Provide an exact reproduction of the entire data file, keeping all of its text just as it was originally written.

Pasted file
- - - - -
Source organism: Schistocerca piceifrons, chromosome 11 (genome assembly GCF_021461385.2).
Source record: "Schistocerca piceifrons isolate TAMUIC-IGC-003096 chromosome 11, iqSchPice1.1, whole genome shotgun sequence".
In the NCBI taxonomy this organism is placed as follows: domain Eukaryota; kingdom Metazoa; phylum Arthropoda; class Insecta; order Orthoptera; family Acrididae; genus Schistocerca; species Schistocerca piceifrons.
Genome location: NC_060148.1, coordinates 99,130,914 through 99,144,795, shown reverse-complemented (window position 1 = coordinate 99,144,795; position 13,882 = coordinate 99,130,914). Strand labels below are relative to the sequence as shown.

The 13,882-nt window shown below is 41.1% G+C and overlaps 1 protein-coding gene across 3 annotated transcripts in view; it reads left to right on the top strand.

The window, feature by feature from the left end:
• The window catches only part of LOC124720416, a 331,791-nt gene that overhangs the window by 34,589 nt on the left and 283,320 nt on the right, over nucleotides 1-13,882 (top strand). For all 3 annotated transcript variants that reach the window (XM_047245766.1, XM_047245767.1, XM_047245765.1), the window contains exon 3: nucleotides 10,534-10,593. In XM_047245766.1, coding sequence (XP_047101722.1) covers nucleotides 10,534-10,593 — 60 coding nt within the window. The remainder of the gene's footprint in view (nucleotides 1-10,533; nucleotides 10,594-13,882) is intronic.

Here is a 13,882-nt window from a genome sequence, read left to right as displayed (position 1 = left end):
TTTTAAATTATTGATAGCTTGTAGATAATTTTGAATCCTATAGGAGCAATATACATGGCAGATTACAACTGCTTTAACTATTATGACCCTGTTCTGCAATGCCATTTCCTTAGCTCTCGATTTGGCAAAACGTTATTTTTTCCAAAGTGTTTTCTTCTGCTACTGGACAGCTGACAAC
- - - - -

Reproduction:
Source organism: Schistocerca piceifrons, chromosome 11 (genome assembly GCF_021461385.2).
Source record: "Schistocerca piceifrons isolate TAMUIC-IGC-003096 chromosome 11, iqSchPice1.1, whole genome shotgun sequence".
In the NCBI taxonomy this organism is placed as follows: domain Eukaryota; kingdom Metazoa; phylum Arthropoda; class Insecta; order Orthoptera; family Acrididae; genus Schistocerca; species Schistocerca piceifrons.
Genome location: NC_060148.1, coordinates 99,130,914 through 99,144,795, shown reverse-complemented (window position 1 = coordinate 99,144,795; position 13,882 = coordinate 99,130,914). Strand labels below are relative to the sequence as shown.

The 13,882-nt window shown below is 41.1% G+C and overlaps 1 protein-coding gene across 3 annotated transcripts in view; it reads left to right on the top strand.

The window, feature by feature from the left end:
• The window catches only part of LOC124720416, a 331,791-nt gene that overhangs the window by 34,589 nt on the left and 283,320 nt on the right, over nucleotides 1-13,882 (top strand). For all 3 annotated transcript variants that reach the window (XM_047245766.1, XM_047245767.1, XM_047245765.1), the window contains exon 3: nucleotides 10,534-10,593. In XM_047245766.1, coding sequence (XP_047101722.1) covers nucleotides 10,534-10,593 — 60 coding nt within the window. The remainder of the gene's footprint in view (nucleotides 1-10,533; nucleotides 10,594-13,882) is intronic.

Here is a 13,882-nt window from a genome sequence, read left to right as displayed (position 1 = left end):
TTTTAAATTATTGATAGCTTGTAGATAATTTTGAATCCTATAGGAGCAATATACATGGCAGATTACAACTGCTTTAACTATTATGACCCTGTTCTGCAATGCCATTTCCTTAGCTCTCGATTTGGCAAAACGTTATTTTTTCCAAAGTGTTTTCTTCTGCTACTGGACAGCTGACAAC